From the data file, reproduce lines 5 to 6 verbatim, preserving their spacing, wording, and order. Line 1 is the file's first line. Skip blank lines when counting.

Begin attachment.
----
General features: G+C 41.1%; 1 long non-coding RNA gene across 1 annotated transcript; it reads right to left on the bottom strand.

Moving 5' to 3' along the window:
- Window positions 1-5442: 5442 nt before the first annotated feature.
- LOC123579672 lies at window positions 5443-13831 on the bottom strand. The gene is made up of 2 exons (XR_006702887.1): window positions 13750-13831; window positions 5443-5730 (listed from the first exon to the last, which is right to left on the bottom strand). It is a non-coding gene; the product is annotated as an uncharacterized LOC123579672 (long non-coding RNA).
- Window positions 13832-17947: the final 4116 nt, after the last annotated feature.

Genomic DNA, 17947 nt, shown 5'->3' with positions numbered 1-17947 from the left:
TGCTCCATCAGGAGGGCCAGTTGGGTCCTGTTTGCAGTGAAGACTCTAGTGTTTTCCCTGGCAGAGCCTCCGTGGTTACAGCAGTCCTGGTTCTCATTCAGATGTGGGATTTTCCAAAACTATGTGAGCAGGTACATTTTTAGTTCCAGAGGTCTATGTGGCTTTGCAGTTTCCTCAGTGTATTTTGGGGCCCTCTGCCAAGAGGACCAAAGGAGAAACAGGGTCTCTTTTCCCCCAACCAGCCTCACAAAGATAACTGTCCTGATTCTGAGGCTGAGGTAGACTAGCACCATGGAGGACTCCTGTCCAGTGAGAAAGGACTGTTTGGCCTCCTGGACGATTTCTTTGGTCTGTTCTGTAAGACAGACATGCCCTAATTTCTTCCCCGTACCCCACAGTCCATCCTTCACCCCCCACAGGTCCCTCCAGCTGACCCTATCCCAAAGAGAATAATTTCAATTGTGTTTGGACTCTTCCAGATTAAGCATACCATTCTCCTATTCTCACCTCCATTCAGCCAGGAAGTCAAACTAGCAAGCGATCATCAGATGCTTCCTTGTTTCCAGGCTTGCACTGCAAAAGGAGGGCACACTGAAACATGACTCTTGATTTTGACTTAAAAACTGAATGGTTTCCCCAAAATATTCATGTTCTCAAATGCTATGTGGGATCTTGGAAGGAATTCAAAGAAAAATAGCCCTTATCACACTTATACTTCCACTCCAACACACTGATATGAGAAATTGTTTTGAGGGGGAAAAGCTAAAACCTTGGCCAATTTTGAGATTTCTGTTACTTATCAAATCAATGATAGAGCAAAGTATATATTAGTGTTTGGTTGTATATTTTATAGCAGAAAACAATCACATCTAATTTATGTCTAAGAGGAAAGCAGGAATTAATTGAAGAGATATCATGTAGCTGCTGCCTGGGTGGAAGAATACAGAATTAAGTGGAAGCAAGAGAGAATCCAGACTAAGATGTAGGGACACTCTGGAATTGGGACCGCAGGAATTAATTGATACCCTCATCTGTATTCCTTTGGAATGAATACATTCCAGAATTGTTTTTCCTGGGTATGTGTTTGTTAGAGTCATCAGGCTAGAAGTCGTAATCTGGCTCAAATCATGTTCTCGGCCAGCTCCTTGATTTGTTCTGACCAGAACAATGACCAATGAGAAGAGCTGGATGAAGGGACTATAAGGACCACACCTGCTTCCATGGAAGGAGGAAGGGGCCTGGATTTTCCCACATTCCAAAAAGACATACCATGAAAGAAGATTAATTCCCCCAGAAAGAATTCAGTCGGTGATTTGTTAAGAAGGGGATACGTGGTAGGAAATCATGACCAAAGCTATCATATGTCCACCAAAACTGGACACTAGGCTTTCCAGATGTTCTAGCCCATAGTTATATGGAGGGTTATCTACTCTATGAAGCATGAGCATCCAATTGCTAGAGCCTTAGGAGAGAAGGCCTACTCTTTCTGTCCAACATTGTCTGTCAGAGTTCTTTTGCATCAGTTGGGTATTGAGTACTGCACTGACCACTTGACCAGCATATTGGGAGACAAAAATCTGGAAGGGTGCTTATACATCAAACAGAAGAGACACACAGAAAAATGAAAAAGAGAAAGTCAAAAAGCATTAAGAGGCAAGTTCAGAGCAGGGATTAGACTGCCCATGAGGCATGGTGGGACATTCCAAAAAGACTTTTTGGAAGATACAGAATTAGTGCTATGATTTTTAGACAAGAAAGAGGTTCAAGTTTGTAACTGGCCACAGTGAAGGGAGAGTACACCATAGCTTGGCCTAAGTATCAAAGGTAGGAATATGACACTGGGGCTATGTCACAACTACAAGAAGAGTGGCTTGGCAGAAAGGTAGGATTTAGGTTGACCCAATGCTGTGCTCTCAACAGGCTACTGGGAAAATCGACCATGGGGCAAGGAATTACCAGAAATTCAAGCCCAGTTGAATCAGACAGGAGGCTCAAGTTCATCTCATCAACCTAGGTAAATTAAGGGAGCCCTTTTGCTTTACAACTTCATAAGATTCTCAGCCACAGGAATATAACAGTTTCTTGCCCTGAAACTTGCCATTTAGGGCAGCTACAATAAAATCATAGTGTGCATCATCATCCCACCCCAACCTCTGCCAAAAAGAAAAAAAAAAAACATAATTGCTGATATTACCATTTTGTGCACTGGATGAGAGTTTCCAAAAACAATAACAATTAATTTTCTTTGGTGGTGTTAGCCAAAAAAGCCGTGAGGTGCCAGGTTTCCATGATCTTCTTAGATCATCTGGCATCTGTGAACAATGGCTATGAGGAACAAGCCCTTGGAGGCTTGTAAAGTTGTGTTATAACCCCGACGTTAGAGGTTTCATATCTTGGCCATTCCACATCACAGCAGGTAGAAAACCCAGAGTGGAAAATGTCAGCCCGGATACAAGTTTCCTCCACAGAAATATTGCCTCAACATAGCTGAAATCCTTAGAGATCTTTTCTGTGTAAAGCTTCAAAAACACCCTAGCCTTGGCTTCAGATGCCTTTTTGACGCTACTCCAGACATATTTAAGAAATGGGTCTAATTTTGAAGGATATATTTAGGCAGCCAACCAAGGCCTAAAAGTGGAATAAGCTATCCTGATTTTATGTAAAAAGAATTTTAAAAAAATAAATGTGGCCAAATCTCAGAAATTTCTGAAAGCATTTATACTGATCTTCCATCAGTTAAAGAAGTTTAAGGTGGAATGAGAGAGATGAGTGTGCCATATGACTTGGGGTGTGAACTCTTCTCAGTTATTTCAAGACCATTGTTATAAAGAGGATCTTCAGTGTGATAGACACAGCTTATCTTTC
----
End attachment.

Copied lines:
- Window positions 13832-17947: the final 4116 nt, after the last annotated feature.

Genomic DNA, 17947 nt, shown 5'->3' with positions numbered 1-17947 from the left: